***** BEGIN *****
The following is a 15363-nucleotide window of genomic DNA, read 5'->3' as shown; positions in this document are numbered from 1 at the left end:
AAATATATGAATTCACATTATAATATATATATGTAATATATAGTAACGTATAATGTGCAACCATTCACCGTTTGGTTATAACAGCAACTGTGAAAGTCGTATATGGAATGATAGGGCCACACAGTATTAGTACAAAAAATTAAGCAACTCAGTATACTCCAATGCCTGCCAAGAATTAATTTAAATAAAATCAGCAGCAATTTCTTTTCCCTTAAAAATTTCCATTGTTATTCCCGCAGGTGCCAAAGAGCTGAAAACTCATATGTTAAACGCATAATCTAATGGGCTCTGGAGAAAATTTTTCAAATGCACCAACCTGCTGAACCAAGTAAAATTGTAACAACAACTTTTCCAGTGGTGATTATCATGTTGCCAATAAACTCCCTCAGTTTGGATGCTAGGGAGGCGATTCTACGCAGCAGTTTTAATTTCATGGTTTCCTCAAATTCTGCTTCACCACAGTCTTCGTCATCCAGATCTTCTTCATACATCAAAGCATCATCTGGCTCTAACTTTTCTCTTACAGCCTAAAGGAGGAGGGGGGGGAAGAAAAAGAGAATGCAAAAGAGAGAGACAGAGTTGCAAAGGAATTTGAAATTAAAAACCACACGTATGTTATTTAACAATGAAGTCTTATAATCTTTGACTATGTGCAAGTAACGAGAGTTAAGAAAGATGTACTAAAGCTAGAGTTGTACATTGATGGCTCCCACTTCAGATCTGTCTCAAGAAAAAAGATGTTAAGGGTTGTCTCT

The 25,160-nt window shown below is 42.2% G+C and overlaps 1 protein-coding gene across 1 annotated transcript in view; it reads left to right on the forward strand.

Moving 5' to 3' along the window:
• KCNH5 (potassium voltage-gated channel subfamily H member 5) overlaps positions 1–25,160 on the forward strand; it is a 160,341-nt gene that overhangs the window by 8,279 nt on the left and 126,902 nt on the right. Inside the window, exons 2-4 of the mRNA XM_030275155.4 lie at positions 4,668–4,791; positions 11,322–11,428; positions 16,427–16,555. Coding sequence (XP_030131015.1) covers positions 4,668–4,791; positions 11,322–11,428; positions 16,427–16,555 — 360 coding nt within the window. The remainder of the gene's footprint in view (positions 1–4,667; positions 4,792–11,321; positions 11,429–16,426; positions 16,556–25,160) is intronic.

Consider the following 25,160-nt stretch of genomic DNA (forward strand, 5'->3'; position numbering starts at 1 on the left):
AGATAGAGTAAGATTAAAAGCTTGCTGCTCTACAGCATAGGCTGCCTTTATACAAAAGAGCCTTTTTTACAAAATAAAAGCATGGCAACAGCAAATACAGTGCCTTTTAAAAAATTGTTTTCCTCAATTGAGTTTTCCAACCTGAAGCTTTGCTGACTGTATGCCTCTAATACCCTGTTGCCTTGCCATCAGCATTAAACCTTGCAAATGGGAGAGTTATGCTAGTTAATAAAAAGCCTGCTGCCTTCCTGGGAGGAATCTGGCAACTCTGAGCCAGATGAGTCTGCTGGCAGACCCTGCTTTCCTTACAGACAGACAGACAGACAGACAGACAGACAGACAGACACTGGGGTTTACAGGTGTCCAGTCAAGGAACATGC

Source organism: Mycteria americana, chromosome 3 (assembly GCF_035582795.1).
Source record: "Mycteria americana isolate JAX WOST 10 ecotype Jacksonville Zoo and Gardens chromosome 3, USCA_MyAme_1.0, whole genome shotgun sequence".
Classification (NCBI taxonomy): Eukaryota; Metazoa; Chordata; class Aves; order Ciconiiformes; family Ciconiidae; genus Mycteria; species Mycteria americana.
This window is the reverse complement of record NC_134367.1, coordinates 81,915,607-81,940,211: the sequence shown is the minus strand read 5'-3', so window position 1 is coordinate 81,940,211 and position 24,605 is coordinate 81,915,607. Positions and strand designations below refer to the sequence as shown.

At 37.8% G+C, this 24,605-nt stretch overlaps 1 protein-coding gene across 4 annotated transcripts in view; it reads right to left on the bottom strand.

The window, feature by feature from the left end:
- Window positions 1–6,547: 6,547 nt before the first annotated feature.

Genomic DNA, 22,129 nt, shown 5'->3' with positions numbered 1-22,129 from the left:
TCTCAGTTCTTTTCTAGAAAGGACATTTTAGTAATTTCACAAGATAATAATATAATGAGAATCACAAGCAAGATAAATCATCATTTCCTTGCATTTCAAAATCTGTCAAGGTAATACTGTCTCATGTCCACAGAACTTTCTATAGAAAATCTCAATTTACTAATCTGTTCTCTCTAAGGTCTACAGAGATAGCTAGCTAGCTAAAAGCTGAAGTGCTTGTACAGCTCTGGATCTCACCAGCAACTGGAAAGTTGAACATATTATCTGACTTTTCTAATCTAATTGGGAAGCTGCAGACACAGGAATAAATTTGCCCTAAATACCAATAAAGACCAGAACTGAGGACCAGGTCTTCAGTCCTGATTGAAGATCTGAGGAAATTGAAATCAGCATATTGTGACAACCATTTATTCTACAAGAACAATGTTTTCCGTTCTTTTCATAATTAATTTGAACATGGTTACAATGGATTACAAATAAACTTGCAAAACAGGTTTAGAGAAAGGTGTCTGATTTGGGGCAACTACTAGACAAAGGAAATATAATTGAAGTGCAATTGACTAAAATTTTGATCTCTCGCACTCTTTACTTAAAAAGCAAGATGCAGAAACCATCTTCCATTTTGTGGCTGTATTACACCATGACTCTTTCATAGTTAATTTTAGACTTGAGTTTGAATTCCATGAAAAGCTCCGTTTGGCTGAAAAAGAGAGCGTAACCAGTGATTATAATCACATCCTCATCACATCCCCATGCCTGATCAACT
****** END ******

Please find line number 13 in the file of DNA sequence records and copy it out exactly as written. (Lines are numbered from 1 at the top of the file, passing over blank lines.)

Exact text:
The window, feature by feature from the left end: